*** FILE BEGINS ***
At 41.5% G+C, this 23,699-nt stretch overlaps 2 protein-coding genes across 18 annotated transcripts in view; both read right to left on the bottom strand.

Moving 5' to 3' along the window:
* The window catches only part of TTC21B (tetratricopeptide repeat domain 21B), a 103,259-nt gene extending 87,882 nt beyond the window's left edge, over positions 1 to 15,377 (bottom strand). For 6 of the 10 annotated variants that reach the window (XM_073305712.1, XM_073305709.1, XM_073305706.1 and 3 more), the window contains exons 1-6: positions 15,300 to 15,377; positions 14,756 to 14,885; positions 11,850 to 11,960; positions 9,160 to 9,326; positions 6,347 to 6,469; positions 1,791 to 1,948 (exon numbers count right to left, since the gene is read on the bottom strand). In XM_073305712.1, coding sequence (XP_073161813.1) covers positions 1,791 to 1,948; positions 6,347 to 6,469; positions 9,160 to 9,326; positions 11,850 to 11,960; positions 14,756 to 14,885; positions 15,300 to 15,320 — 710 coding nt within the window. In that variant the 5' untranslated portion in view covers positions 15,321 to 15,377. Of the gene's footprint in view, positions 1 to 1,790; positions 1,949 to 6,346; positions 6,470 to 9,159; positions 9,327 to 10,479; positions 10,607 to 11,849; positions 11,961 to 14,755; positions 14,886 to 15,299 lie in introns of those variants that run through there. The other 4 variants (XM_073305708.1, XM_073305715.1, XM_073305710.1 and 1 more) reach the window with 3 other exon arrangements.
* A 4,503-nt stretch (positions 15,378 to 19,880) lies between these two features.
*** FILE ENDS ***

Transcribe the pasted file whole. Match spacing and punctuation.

At 41.5% G+C, this 23,699-nt stretch overlaps 2 protein-coding genes across 18 annotated transcripts in view; both read right to left on the bottom strand.

Moving 5' to 3' along the window:
* The window catches only part of TTC21B (tetratricopeptide repeat domain 21B), a 103,259-nt gene extending 87,882 nt beyond the window's left edge, over positions 1 to 15,377 (bottom strand). For 6 of the 10 annotated variants that reach the window (XM_073305712.1, XM_073305709.1, XM_073305706.1 and 3 more), the window contains exons 1-6: positions 15,300 to 15,377; positions 14,756 to 14,885; positions 11,850 to 11,960; positions 9,160 to 9,326; positions 6,347 to 6,469; positions 1,791 to 1,948 (exon numbers count right to left, since the gene is read on the bottom strand). In XM_073305712.1, coding sequence (XP_073161813.1) covers positions 1,791 to 1,948; positions 6,347 to 6,469; positions 9,160 to 9,326; positions 11,850 to 11,960; positions 14,756 to 14,885; positions 15,300 to 15,320 — 710 coding nt within the window. In that variant the 5' untranslated portion in view covers positions 15,321 to 15,377. Of the gene's footprint in view, positions 1 to 1,790; positions 1,949 to 6,346; positions 6,470 to 9,159; positions 9,327 to 10,479; positions 10,607 to 11,849; positions 11,961 to 14,755; positions 14,886 to 15,299 lie in introns of those variants that run through there. The other 4 variants (XM_073305708.1, XM_073305715.1, XM_073305710.1 and 1 more) reach the window with 3 other exon arrangements.
* A 4,503-nt stretch (positions 15,378 to 19,880) lies between these two features.